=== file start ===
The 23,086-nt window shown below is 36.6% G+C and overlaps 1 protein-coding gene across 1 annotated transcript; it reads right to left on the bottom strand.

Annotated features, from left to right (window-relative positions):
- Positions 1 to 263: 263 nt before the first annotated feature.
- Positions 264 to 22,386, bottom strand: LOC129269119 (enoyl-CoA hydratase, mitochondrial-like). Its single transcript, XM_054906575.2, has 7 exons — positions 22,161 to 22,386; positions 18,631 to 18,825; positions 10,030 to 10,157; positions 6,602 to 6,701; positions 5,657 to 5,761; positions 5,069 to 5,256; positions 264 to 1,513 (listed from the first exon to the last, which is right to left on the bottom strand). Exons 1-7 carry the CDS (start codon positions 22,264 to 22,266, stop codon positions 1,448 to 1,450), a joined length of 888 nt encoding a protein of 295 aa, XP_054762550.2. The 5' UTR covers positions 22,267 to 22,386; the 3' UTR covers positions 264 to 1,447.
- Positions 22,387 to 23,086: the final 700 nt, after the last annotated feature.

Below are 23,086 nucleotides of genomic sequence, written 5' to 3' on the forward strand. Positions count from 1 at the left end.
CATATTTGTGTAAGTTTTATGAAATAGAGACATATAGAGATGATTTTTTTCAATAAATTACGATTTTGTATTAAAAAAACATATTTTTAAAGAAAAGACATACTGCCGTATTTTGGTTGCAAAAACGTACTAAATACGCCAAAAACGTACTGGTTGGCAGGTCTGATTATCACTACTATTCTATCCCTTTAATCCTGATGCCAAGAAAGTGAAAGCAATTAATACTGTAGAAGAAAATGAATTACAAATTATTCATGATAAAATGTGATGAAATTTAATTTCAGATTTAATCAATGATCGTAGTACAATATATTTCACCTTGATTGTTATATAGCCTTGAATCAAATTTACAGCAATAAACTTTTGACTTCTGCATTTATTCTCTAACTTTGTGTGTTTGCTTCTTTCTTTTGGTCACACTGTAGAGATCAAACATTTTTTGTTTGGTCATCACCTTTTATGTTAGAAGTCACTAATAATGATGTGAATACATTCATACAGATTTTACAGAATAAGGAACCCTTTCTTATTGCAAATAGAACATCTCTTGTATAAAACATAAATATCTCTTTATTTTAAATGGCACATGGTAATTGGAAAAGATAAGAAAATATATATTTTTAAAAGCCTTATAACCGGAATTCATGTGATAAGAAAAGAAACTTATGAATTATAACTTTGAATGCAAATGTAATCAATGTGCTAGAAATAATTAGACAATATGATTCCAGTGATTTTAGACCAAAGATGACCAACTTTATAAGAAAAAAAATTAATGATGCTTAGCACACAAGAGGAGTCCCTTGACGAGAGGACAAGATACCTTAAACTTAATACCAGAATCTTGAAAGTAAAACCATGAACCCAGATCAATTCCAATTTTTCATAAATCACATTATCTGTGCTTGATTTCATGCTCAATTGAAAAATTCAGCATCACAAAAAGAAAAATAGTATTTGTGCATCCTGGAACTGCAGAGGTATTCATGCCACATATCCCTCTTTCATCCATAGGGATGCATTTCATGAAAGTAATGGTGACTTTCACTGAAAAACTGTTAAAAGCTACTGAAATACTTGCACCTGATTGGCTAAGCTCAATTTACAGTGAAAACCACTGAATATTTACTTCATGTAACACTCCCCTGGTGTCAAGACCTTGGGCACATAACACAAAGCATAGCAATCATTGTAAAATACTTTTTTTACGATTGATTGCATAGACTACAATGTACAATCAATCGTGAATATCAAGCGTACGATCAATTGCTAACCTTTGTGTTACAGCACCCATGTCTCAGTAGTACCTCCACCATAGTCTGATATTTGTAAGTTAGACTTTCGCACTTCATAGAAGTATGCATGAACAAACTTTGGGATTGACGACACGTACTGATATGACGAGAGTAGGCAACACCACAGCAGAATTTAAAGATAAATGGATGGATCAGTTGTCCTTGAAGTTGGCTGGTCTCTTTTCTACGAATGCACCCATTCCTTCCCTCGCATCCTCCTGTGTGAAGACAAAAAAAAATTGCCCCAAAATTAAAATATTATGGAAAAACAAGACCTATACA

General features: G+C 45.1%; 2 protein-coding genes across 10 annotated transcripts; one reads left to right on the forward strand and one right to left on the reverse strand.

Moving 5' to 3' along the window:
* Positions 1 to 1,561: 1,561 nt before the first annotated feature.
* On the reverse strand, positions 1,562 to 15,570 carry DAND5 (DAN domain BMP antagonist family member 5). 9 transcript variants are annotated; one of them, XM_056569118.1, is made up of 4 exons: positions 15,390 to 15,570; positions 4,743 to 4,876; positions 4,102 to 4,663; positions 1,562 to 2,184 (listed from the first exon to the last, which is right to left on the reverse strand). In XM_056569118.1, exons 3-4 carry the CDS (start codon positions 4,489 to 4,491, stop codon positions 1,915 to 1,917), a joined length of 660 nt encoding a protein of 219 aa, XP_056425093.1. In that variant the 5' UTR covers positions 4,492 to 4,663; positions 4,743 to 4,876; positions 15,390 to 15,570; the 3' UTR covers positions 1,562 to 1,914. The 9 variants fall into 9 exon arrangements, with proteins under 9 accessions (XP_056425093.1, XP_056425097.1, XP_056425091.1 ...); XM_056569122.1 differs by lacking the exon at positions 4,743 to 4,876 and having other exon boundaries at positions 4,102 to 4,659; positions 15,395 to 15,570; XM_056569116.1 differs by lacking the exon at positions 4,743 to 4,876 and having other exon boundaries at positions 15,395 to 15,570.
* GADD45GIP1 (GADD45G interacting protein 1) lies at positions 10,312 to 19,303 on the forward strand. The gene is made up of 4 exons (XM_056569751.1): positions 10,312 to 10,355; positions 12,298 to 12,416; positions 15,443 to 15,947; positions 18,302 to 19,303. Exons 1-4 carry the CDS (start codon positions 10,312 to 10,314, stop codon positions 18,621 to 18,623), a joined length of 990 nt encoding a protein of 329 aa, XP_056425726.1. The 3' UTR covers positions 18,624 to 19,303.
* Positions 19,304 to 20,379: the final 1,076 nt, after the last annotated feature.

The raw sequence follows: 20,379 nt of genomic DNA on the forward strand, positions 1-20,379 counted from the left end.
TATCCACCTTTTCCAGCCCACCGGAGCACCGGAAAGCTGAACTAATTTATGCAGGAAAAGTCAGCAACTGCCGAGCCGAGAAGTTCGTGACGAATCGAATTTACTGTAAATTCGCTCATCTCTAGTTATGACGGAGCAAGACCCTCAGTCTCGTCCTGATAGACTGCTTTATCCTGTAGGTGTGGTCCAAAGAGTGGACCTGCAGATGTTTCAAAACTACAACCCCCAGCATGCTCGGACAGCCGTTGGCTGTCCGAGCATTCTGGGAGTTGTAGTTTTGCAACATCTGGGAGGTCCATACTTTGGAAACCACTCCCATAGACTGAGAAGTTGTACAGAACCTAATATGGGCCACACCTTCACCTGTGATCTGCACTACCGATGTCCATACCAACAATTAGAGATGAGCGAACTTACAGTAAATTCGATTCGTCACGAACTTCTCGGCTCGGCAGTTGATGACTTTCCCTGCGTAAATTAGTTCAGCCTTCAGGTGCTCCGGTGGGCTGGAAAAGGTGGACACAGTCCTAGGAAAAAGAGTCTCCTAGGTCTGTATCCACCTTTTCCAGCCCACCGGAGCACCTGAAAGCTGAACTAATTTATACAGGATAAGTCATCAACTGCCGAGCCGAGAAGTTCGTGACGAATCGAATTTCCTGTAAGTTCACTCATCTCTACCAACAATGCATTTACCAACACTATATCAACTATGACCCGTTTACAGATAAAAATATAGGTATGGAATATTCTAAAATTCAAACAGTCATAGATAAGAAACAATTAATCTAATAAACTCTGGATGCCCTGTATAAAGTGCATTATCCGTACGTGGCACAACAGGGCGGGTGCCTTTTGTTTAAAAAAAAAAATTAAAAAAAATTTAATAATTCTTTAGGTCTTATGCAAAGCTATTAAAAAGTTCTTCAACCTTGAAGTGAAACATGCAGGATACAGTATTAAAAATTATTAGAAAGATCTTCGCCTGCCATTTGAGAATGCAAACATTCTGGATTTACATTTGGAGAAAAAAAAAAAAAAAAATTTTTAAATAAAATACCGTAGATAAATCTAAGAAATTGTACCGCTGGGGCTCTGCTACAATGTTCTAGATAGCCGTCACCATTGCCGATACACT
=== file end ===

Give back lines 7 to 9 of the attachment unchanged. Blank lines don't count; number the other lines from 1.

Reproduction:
CATATTTGTGTAAGTTTTATGAAATAGAGACATATAGAGATGATTTTTTTCAATAAATTACGATTTTGTATTAAAAAAACATATTTTTAAAGAAAAGACATACTGCCGTATTTTGGTTGCAAAAACGTACTAAATACGCCAAAAACGTACTGGTTGGCAGGTCTGATTATCACTACTATTCTATCCCTTTAATCCTGATGCCAAGAAAGTGAAAGCAATTAATACTGTAGAAGAAAATGAATTACAAATTATTCATGATAAAATGTGATGAAATTTAATTTCAGATTTAATCAATGATCGTAGTACAATATATTTCACCTTGATTGTTATATAGCCTTGAATCAAATTTACAGCAATAAACTTTTGACTTCTGCATTTATTCTCTAACTTTGTGTGTTTGCTTCTTTCTTTTGGTCACACTGTAGAGATCAAACATTTTTTGTTTGGTCATCACCTTTTATGTTAGAAGTCACTAATAATGATGTGAATACATTCATACAGATTTTACAGAATAAGGAACCCTTTCTTATTGCAAATAGAACATCTCTTGTATAAAACATAAATATCTCTTTATTTTAAATGGCACATGGTAATTGGAAAAGATAAGAAAATATATATTTTTAAAAGCCTTATAACCGGAATTCATGTGATAAGAAAAGAAACTTATGAATTATAACTTTGAATGCAAATGTAATCAATGTGCTAGAAATAATTAGACAATATGATTCCAGTGATTTTAGACCAAAGATGACCAACTTTATAAGAAAAAAAATTAATGATGCTTAGCACACAAGAGGAGTCCCTTGACGAGAGGACAAGATACCTTAAACTTAATACCAGAATCTTGAAAGTAAAACCATGAACCCAGATCAATTCCAATTTTTCATAAATCACATTATCTGTGCTTGATTTCATGCTCAATTGAAAAATTCAGCATCACAAAAAGAAAAATAGTATTTGTGCATCCTGGAACTGCAGAGGTATTCATGCCACATATCCCTCTTTCATCCATAGGGATGCATTTCATGAAAGTAATGGTGACTTTCACTGAAAAACTGTTAAAAGCTACTGAAATACTTGCACCTGATTGGCTAAGCTCAATTTACAGTGAAAACCACTGAATATTTACTTCATGTAACACTCCCCTGGTGTCAAGACCTTGGGCACATAACACAAAGCATAGCAATCATTGTAAAATACTTTTTTTACGATTGATTGCATAGACTACAATGTACAATCAATCGTGAATATCAAGCGTACGATCAATTGCTAACCTTTGTGTTACAGCACCCATGTCTCAGTAGTACCTCCACCATAGTCTGATATTTGTAAGTTAGACTTTCGCACTTCATAGAAGTATGCATGAACAAACTTTGGGATTGACGACACGTACTGATATGACGAGAGTAGGCAACACCACAGCAGAATTTAAAGATAAATGGATGGATCAGTTGTCCTTGAAGTTGGCTGGTCTCTTTTCTACGAATGCACCCATTCCTTCCCTCGCATCCTCCTGTGTGAAGACAAAAAAAAATTGCCCCAAAATTAAAATATTATGGAAAAACAAGACCTATACA

General features: G+C 45.1%; 2 protein-coding genes across 10 annotated transcripts; one reads left to right on the forward strand and one right to left on the reverse strand.

Moving 5' to 3' along the window: